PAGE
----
Tom and I have written extensively about the benefits of developing advocacy campaigns around core identities and social values.  It is with great pleasure that I can announce the launch of my first identity campaign in Seattle.

Last fall, Alex Steffen of WorldChanging gave a series of presentations where he called for Seattle to be the first carbon neutral city in North America.  The room was electric with the buzz of energy.  I know because I was there.  I immediately set about the work of taking this energy and building a movement (learn the full story here).

Today we launched a new website for Seattle Innovators, shortly after Seattle's city council made history last Monday for announcing that one of its top priorities would be to go carbon neutral.  It's a very exciting time to be in the Emerald city!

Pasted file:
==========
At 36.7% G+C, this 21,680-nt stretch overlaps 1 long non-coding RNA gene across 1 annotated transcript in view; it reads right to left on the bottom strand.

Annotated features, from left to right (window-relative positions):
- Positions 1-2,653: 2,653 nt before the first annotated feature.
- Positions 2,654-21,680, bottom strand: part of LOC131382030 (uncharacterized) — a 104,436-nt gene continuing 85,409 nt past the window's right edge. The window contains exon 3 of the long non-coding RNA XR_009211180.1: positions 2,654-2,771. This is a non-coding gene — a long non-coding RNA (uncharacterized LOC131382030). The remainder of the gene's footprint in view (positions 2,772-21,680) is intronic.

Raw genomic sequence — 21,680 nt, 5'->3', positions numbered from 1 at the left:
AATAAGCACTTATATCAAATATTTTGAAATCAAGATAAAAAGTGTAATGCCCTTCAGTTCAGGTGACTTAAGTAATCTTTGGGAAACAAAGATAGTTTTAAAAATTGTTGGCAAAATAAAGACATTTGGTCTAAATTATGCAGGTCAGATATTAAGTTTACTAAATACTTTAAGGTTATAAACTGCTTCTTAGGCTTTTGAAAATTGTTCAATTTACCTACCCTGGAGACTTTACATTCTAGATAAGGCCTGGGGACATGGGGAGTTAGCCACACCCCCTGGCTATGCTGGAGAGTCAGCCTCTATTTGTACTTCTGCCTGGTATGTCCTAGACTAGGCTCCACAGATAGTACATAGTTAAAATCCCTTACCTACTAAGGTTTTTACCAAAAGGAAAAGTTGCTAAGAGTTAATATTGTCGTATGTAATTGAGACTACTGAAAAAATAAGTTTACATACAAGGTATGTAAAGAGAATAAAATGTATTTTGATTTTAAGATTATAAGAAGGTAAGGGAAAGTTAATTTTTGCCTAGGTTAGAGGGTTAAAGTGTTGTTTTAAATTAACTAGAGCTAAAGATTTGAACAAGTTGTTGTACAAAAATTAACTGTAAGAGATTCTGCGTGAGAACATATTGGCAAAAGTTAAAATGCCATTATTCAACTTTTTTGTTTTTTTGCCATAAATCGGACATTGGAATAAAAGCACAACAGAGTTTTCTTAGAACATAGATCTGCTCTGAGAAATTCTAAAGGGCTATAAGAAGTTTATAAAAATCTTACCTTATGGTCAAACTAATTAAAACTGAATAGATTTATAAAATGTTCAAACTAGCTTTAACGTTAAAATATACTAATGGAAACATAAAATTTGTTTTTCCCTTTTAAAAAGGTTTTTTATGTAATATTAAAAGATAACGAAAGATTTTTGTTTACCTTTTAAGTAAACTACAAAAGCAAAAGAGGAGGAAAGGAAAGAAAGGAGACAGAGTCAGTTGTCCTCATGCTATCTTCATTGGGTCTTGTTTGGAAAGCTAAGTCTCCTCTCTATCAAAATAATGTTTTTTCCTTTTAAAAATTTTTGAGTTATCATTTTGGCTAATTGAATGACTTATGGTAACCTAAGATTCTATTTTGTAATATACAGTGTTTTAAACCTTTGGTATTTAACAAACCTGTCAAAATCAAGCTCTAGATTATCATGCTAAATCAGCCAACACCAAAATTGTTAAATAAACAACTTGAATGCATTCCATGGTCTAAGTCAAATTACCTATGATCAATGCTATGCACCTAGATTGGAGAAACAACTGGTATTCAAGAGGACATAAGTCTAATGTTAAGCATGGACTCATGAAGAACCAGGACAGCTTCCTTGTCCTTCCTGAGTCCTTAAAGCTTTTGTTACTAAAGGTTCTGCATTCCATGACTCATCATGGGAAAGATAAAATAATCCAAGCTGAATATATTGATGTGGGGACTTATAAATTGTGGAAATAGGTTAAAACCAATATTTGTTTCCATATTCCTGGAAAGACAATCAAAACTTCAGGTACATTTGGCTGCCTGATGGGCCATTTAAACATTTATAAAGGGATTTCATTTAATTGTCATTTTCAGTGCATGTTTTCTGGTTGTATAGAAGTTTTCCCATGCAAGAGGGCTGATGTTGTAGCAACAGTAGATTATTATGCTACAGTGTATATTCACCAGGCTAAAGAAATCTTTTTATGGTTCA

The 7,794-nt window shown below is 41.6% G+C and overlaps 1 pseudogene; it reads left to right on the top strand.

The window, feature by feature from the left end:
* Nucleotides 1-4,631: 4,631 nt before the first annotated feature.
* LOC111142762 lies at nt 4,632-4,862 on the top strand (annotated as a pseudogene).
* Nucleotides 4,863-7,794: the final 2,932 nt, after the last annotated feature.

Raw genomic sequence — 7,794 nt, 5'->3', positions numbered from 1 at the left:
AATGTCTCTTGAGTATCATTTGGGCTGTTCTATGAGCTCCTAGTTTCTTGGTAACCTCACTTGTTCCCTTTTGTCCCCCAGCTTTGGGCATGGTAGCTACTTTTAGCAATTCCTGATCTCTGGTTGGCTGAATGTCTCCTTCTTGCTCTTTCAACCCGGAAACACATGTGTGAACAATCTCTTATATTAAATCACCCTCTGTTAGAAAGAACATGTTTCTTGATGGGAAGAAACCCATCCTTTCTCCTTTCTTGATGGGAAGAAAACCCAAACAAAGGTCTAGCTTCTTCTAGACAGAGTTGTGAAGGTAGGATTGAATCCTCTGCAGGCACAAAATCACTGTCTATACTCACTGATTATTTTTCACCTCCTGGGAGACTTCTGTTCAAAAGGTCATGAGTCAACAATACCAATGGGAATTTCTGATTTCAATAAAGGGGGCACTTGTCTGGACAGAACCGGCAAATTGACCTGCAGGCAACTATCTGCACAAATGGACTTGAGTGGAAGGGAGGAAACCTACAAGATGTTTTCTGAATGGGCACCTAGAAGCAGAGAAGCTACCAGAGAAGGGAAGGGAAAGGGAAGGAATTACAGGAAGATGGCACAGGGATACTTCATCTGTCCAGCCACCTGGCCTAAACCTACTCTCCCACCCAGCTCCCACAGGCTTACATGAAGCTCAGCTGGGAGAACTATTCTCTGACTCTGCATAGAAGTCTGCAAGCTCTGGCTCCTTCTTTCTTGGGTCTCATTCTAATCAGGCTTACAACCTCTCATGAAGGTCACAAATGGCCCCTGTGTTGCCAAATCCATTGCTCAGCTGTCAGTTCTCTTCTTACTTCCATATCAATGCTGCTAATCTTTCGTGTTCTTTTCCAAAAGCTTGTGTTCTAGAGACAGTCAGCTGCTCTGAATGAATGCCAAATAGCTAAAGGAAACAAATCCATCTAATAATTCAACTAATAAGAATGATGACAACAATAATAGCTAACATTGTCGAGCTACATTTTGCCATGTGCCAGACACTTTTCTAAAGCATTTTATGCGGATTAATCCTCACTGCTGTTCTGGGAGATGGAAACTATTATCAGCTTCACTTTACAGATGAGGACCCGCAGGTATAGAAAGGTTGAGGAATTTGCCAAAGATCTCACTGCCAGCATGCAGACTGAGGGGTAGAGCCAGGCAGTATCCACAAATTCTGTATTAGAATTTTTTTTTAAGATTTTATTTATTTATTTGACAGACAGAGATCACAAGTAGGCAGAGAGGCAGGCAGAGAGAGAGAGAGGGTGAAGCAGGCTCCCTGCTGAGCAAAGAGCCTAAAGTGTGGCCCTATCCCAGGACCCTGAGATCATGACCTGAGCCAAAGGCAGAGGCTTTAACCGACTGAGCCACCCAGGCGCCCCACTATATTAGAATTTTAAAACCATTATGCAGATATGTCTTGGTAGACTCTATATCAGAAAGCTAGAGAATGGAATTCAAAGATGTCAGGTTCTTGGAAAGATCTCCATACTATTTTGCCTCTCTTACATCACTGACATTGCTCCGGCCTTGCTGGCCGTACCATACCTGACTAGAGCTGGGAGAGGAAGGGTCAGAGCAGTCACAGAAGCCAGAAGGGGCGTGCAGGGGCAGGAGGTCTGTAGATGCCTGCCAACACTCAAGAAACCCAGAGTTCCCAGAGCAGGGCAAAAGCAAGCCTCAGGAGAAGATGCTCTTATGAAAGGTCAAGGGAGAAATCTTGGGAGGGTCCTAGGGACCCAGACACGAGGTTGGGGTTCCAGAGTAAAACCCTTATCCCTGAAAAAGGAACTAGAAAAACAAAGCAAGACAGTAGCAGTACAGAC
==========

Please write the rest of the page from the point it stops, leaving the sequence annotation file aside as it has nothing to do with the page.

How is this an identity campaign?  At its core is an emphasis on deeply held assumptions about society (what George Lakoff calls "deep frames") and the core values that comprise the Seattleite's cultural identity.  We are challenging commonly held notions about how local government works, what the role of community is in shaping the region, and how deep cultural foundations shape who we are as a people.

It's only the beginning, but we've already formed unexpected alliances with local government, non-profits, research institutions, and social businesses.  These alliances reflect a shift in shared identity that comes with thinking about innovation as the bubbling of creativity that drives a local culture (as contrasted with innovation as clever ways to sell products, so typical of 20th Century corporate thinking).

I will report back from time to time about how the insights and strategies Tom and I have discussed are being applied in this radically different approach to social change.

This blog was originally posted on Identity Campaigning.